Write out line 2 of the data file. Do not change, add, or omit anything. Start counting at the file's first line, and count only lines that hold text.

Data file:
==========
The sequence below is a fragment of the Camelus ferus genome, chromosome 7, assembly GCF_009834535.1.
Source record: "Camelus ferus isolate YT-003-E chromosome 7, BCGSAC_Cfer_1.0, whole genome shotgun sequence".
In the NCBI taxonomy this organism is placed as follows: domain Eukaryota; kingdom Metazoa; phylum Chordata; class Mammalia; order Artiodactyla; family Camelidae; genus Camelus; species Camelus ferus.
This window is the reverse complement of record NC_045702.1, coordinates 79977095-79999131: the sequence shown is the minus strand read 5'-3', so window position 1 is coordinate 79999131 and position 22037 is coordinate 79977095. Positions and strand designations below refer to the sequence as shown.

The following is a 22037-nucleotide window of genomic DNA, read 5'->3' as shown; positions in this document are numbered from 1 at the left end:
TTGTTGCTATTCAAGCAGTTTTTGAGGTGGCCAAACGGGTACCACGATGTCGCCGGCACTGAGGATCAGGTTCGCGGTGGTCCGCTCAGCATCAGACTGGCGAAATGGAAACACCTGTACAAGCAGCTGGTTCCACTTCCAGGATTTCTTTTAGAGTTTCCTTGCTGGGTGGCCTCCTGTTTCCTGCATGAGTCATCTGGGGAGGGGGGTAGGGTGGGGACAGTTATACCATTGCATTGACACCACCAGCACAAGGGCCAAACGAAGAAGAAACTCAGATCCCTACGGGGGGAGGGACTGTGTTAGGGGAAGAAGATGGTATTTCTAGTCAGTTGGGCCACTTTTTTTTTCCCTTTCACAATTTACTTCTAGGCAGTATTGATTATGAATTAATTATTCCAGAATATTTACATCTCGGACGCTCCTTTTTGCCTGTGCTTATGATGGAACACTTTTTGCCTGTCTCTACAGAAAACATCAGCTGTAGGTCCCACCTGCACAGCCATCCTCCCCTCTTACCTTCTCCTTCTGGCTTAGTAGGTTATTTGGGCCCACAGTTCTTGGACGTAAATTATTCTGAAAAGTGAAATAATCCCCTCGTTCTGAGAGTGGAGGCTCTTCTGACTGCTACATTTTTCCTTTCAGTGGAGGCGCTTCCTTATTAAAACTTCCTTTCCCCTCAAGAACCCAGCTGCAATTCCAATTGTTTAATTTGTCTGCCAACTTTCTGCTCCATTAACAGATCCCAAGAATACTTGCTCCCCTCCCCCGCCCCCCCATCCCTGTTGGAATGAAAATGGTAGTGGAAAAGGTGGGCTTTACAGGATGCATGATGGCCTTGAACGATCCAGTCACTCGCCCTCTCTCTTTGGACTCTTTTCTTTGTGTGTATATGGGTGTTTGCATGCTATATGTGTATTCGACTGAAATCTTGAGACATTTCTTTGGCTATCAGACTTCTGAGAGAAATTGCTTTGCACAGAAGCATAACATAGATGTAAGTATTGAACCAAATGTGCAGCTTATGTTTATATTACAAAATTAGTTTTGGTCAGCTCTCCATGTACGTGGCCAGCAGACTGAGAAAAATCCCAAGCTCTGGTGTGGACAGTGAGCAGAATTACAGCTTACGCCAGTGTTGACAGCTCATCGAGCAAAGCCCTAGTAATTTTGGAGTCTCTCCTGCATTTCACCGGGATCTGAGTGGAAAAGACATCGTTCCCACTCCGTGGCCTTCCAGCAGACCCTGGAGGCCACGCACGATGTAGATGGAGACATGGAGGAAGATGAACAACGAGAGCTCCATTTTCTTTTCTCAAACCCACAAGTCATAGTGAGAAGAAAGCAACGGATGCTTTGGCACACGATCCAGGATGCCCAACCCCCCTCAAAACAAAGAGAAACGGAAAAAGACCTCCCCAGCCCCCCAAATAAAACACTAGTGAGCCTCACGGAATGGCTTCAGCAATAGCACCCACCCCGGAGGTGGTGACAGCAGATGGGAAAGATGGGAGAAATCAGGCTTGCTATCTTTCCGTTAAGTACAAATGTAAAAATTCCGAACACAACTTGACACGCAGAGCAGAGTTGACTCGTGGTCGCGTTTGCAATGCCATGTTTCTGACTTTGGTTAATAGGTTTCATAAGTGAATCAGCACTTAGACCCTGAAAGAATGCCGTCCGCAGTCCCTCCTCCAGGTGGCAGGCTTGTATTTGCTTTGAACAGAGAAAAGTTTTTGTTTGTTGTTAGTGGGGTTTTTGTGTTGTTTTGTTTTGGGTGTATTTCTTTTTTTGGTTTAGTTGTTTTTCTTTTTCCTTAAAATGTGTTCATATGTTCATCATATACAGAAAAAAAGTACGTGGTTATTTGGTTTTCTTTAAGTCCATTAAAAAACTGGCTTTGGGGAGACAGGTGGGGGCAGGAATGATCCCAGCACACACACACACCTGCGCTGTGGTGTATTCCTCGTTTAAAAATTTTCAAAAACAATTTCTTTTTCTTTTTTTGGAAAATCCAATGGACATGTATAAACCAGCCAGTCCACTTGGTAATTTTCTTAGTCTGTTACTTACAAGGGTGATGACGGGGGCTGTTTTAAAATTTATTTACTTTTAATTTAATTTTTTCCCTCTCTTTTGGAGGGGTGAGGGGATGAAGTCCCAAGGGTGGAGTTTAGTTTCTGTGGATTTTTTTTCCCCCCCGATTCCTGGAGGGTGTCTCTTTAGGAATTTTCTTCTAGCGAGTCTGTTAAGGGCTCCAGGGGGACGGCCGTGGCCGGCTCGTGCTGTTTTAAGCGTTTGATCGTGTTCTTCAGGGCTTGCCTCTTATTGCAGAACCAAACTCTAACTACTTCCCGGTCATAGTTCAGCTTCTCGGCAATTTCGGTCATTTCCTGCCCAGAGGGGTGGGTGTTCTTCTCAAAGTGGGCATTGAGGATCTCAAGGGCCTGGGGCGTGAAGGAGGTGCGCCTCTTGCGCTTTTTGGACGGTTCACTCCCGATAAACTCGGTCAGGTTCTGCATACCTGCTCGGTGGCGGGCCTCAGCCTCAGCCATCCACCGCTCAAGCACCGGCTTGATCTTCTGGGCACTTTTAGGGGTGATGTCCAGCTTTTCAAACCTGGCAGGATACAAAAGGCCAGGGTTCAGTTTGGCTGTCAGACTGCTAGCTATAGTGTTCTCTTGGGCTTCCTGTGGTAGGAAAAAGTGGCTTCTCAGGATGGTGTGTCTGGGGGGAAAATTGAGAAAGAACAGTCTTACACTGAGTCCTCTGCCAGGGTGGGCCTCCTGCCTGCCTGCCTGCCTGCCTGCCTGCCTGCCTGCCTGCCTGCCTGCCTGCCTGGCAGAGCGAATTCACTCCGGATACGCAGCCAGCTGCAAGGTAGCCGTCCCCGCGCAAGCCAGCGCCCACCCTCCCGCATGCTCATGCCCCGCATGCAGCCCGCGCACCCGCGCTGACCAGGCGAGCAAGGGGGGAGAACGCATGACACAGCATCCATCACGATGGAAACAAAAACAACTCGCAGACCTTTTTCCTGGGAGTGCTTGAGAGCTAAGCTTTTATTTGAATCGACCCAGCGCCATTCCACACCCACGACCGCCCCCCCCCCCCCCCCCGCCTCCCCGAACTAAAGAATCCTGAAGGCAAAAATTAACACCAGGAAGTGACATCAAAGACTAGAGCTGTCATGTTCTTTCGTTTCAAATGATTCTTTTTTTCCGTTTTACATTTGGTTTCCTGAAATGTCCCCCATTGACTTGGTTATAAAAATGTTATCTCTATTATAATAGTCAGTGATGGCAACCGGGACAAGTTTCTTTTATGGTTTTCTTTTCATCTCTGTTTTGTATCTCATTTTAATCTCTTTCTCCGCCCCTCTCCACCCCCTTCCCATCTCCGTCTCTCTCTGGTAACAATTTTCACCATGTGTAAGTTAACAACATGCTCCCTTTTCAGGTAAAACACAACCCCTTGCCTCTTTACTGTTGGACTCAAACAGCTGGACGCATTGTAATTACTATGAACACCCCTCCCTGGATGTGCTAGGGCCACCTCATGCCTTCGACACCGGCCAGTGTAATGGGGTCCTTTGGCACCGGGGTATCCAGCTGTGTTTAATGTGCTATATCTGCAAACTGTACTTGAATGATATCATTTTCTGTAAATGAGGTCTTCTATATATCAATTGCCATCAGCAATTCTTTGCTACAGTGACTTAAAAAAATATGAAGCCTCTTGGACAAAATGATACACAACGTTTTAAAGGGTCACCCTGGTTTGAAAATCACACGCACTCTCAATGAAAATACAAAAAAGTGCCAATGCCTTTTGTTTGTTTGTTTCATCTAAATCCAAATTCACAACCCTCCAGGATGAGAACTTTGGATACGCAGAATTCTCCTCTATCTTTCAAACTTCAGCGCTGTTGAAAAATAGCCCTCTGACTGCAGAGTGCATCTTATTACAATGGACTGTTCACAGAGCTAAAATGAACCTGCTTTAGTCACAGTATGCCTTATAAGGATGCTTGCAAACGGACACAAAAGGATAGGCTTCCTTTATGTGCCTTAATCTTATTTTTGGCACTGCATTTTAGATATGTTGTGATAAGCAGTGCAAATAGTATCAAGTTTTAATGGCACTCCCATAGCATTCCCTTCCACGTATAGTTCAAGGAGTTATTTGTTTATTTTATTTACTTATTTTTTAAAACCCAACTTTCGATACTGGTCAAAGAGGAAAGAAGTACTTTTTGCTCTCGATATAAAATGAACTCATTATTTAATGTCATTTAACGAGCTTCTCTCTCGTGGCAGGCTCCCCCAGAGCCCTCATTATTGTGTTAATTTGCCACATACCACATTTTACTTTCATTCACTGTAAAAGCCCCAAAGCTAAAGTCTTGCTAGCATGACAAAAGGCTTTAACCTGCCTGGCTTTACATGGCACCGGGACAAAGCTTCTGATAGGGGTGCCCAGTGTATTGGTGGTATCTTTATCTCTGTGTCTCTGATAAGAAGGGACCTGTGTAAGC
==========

Source record: "Camelus ferus isolate YT-003-E chromosome 7, BCGSAC_Cfer_1.0, whole genome shotgun sequence".